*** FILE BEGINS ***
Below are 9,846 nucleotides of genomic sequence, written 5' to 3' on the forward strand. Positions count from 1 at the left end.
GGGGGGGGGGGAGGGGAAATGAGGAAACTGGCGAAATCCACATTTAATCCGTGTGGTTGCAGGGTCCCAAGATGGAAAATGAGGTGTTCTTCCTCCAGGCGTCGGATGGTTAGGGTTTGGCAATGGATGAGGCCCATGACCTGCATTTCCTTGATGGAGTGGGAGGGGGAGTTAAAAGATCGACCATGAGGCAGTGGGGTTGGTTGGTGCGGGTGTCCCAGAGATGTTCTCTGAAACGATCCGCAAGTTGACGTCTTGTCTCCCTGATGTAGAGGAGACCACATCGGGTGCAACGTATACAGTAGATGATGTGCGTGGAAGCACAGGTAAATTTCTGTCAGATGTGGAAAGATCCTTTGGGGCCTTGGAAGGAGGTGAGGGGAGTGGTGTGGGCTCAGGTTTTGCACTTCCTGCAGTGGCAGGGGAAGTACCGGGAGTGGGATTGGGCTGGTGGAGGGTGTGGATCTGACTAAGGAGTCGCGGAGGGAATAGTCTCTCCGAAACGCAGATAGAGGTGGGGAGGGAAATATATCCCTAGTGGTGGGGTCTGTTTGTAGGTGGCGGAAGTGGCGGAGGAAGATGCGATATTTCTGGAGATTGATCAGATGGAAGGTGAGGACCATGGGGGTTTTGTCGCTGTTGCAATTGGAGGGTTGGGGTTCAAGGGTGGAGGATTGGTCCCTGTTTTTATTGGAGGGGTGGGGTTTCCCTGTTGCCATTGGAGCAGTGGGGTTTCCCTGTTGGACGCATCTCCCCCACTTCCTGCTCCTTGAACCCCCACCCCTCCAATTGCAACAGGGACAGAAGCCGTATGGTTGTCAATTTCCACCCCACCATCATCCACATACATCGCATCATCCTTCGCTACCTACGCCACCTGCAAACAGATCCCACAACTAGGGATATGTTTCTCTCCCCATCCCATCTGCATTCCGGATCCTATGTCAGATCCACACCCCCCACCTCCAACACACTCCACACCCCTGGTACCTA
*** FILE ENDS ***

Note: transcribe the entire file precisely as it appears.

Below are 9,846 nucleotides of genomic sequence, written 5' to 3' on the forward strand. Positions count from 1 at the left end.
GGGGGGGGGGGAGGGGAAATGAGGAAACTGGCGAAATCCACATTTAATCCGTGTGGTTGCAGGGTCCCAAGATGGAAAATGAGGTGTTCTTCCTCCAGGCGTCGGATGGTTAGGGTTTGGCAATGGATGAGGCCCATGACCTGCATTTCCTTGATGGAGTGGGAGGGGGAGTTAAAAGATCGACCATGAGGCAGTGGGGTTGGTTGGTGCGGGTGTCCCAGAGATGTTCTCTGAAACGATCCGCAAGTTGACGTCTTGTCTCCCTGATGTAGAGGAGACCACATCGGGTGCAACGTATACAGTAGATGATGTGCGTGGAAGCACAGGTAAATTTCTGTCAGATGTGGAAAGATCCTTTGGGGCCTTGGAAGGAGGTGAGGGGAGTGGTGTGGGCTCAGGTTTTGCACTTCCTGCAGTGGCAGGGGAAGTACCGGGAGTGGGATTGGGCTGGTGGAGGGTGTGGATCTGACTAAGGAGTCGCGGAGGGAATAGTCTCTCCGAAACGCAGATAGAGGTGGGGAGGGAAATATATCCCTAGTGGTGGGGTCTGTTTGTAGGTGGCGGAAGTGGCGGAGGAAGATGCGATATTTCTGGAGATTGATCAGATGGAAGGTGAGGACCATGGGGGTTTTGTCGCTGTTGCAATTGGAGGGTTGGGGTTCAAGGGTGGAGGATTGGTCCCTGTTTTTATTGGAGGGGTGGGGTTTCCCTGTTGCCATTGGAGCAGTGGGGTTTCCCTGTTGGACGCATCTCCCCCACTTCCTGCTCCTTGAACCCCCACCCCTCCAATTGCAACAGGGACAGAAGCCGTATGGTTGTCAATTTCCACCCCACCATCATCCACATACATCGCATCATCCTTCGCTACCTACGCCACCTGCAAACAGATCCCACAACTAGGGATATGTTTCTCTCCCCATCCCATCTGCATTCCGGATCCTATGTCAGATCCACACCCCCCACCTCCAACACACTCCACACCCCTGGTACCTA